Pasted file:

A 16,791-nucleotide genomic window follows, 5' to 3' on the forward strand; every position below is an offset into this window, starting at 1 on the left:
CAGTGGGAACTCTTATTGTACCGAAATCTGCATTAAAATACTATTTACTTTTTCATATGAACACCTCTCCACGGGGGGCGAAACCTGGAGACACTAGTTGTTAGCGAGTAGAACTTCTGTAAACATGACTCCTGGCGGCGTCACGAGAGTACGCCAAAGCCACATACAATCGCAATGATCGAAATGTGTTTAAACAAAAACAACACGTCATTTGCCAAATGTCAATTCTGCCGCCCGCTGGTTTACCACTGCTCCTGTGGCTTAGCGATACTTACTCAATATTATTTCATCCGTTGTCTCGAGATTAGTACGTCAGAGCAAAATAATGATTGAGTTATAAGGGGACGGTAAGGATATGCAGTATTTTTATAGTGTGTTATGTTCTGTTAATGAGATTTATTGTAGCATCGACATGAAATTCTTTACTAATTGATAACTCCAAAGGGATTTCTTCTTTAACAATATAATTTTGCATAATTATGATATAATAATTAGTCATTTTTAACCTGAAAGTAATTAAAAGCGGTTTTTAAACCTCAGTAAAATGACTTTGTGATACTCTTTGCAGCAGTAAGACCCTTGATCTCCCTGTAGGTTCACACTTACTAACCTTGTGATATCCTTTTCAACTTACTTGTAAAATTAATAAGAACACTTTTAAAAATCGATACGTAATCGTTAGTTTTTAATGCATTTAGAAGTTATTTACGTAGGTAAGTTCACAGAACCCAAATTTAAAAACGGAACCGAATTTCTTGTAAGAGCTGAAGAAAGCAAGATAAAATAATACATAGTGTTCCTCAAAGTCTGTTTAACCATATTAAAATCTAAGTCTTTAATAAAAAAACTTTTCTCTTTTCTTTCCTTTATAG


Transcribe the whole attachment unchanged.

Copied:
A 16,791-nucleotide genomic window follows, 5' to 3' on the forward strand; every position below is an offset into this window, starting at 1 on the left:
CAGTGGGAACTCTTATTGTACCGAAATCTGCATTAAAATACTATTTACTTTTTCATATGAACACCTCTCCACGGGGGGCGAAACCTGGAGACACTAGTTGTTAGCGAGTAGAACTTCTGTAAACATGACTCCTGGCGGCGTCACGAGAGTACGCCAAAGCCACATACAATCGCAATGATCGAAATGTGTTTAAACAAAAACAACACGTCATTTGCCAAATGTCAATTCTGCCGCCCGCTGGTTTACCACTGCTCCTGTGGCTTAGCGATACTTACTCAATATTATTTCATCCGTTGTCTCGAGATTAGTACGTCAGAGCAAAATAATGATTGAGTTATAAGGGGACGGTAAGGATATGCAGTATTTTTATAGTGTGTTATGTTCTGTTAATGAGATTTATTGTAGCATCGACATGAAATTCTTTACTAATTGATAACTCCAAAGGGATTTCTTCTTTAACAATATAATTTTGCATAATTATGATATAATAATTAGTCATTTTTAACCTGAAAGTAATTAAAAGCGGTTTTTAAACCTCAGTAAAATGACTTTGTGATACTCTTTGCAGCAGTAAGACCCTTGATCTCCCTGTAGGTTCACACTTACTAACCTTGTGATATCCTTTTCAACTTACTTGTAAAATTAATAAGAACACTTTTAAAAATCGATACGTAATCGTTAGTTTTTAATGCATTTAGAAGTTATTTACGTAGGTAAGTTCACAGAACCCAAATTTAAAAACGGAACCGAATTTCTTGTAAGAGCTGAAGAAAGCAAGATAAAATAATACATAGTGTTCCTCAAAGTCTGTTTAACCATATTAAAATCTAAGTCTTTAATAAAAAAACTTTTCTCTTTTCTTTCCTTTATAG